In case you hadn't noticed already, Fabio Capello has resigned from his post as England manager.
Just four months before the team's opening Euro 2012 fixture against France, England find themselves without the man they have called gaffer for the past four years.
Whilst there are many reasons to suggest that this will throw the team into turmoil at such a crucial stage in the pre-tournament preparations—Netherlands arrive at Wembley for a friendly at the end of the month—this good also be seen as an opportunity.
Capello may have arrived in the job as one of the most successful managers around, but his exemplary reputation has been tarnished with a series of problems, both of his making and by others.
Here are five reasons why Capello's quitting could be a good thing for England's tournament chances.
In terms of the percentage of matches that he won, Capello is more successful than any other manager in the England team's history.
However, with it already confirmed that he would not be renewing his contract after Euro 2012, there was more than a little air of complacency in and around the squad.
With the manager already seeing his right-hand man Franco Baldini to Roma earlier in the season, there was a definite sense of the Capello regime winding down.
With the Italian and his team now gone, the FA can put someone else in charge—even if only temporarily—who can help sweep that complacency out of the camp.
Even if it is Stuart Pearce put in charge for one match, Capello's former assistant and Under-21 boss will ensure that no player believes their place to be as safe as it once was in the run-up to the European Championships.
A major factor in England's insipid performance at the last World Cup was the low morale inside the camp.
Locked away in a vast training complex in the middle of nowhere in South Africa, Capello's disciplinarian regime was more than enough to bring tensions already present to boiling point at just the wrong time.
It came to a head after the awful 0-0 draw against Algeria which put England's progression to the knockout phase at jeopardy. John Terry—the man who eventually led Capello to resign—tried and failed to lead a dressing-room rebellion against the manager. Hardly the best thing the happen to a squad in the middle of a tournament.
Whoever comes in as the next England boss is unlikely to rule with the same iron fist. Combined with England's city location in Krakow for the upcoming tournament, that should help foster a better spirit among the squad.
When questioned about his continued struggles with English last year, Capello said that he was quite capable of doing the job he was paid so handsomely to do with a "maximum (of) 100 words".
While learning a few key phrases such as "man-mark," "hit the big man" and "early reducer" might be enough to give his players basic directions as to their roles on the pitch, some of the more complex issues he has had to deal require a greater deal of linguistic nuance.
The England team has been hit by more scandal and controversy than at any time in its history, just at the time that they had a manager least equipped to deal with such situations.
In addition, Capello's relationship with the press and the public at large has always been hampered by his command of their mother tongue as much as anything else.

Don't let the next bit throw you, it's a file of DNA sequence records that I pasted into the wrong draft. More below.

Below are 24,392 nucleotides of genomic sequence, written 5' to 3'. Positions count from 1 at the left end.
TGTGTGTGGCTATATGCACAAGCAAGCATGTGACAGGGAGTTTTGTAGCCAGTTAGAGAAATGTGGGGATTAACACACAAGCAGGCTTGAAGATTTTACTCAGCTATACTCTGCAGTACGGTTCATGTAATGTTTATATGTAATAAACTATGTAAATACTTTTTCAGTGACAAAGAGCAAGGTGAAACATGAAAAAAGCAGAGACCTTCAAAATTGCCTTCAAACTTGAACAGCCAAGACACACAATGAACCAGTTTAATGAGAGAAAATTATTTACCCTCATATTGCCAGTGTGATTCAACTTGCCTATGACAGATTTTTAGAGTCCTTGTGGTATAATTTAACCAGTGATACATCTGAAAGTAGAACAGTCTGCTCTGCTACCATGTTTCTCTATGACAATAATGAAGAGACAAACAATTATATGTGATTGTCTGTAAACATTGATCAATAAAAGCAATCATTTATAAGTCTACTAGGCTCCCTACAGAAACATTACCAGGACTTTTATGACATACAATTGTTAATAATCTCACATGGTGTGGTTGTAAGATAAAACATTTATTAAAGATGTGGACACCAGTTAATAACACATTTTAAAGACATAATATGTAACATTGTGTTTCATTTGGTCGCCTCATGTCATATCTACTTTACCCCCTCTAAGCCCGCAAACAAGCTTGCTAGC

Now there is the opportunity for the FA to put someone in place who can communicate with their players and the public to a far higher level.
As mentioned before, Terry has been at the centre of much of the things which have put Capello under the most pressure during his time in charge of the England team.
Even before the Chelsea defender's alleged abuse of another player was scheduled for trial, leading the FA to strip him of the captain's armband, there were plenty of other incidents.
There was the initial 'audition' phase for the captaincy when Capello first took the job. There was the aforementioned mutiny in South Africa, the stripping Terry of the armband due to a tabloid scandal and reinstating him once again.
But, perhaps most significantly, there was his persistence in playing Terry following an abject World Cup campaign in which he was England's worst performers. Terry may be a fine defender in the Premier League, but he was cruelly left wanting at international level against a young and exuberant Germany side.
Terry is not to blame for Chelsea's patchy form at times this season, but he has not exactly been in sparkling form.
Now, with him stripped of the captaincy and Capello's consistent faith in him, the next man in charge is now in a position to make his own decisions on the defensive personnel without any split loyalties or bias. Not that this is necessarily a call for Terry to be dropped, incidentally.
In much the spirit as Capello's replacement being able to drop who he wants, they will also have something of a clean slate to call up any players they think were undeservedly not getting a look in under the Italian's management.
One of the happiest people to hear the news of Capello's resignation must surely be Micah Richards. The Manchester City right-back has been consistently overlooked in favour of Glen Johnson and Kyle Walker, much to the bafflement of most onlookers.
Capello did hand out a smattering of full England debuts to players after the World Cup, following the clamour for new faces to be introduced in the hope that the underachieving old guard would be swept out. However, aside from players whose exclusion would have brought any manager's judgement into question—such as Jack Wilshere and Scott Parker—the first team has a worryingly familiar look about it.
With Capello now gone, a new manager can identify players who are deserving of a look in the national team set-up, in a bid to be that one player who usually makes a late run into the squad in the final months before a tournament.